About the Communications Center
When a citizen has an emergency anywhere in King County, the call is routed to the appropriate 9-1-1 center. If the system is not programmed for the correct center, the call is routed to the King County Communications Center where we determine which agency has jurisdiction and forward the call to them.
The King County Sheriff’s Office handles calls from unincorporated King County, twelve cities, Metro Transit Police, King County Airport Police, and King County Animal Control. Over half a million people rely on our call receivers, dispatchers, and other personnel. Our staff answer and dispatch calls for police services, take police reports by phone, research “tape” requests, support the computer aided dispatch (CAD) and E-911 systems, and manage a host of special projects and functions.
Processing and Dispatching Calls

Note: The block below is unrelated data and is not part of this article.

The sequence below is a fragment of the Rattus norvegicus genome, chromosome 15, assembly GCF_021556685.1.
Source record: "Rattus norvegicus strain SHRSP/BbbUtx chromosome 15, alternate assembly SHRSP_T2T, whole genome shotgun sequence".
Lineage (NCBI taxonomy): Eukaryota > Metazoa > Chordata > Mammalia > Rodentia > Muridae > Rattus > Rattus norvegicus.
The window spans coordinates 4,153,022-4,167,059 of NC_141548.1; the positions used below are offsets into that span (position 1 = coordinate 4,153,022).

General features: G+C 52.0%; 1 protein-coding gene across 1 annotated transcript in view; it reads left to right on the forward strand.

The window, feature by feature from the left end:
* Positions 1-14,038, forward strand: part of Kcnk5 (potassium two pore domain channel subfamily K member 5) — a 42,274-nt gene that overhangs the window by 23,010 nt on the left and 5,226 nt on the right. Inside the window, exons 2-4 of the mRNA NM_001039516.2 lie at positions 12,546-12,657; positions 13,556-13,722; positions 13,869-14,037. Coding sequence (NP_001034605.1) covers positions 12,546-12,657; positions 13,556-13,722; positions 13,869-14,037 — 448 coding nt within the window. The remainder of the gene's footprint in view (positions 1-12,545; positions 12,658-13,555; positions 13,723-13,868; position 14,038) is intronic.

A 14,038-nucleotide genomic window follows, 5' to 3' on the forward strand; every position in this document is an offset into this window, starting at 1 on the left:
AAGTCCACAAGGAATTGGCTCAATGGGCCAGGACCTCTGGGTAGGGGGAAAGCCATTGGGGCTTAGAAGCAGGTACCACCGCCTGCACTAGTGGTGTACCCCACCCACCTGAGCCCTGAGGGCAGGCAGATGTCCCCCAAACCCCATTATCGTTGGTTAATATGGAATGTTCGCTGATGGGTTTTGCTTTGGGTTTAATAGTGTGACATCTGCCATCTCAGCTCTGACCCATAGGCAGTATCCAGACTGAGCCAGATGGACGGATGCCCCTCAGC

All calls are received and processed by an electronic call router and delivered to waiting call taking operators based on whether 9-1-1 or a non-emergency number was dialed. The call is answered and screened for emergency response criteria by a primary (emergency) operator. If a deputy will be dispatched, the operator enters the information into a computer aided dispatch (CAD) system and it is electronically routed to the proper dispatcher based on the location of the call. If the call can be handled without dispatching a deputy, or if an incident report will be taken in the Communications Center, the caller is routed to a secondary (non-emergency) operator to acquire the necessary information and prepare the report. Dispatchers process the information received in CAD, as well as information received from deputies talking to them on the radio. Dispatchers may have as many as 50 units on one radio channel, coordinating work between Sheriff’s Office deputies and detectives as well as providing radio contact for contract cities, King County Animal Control and Metro Transit Police.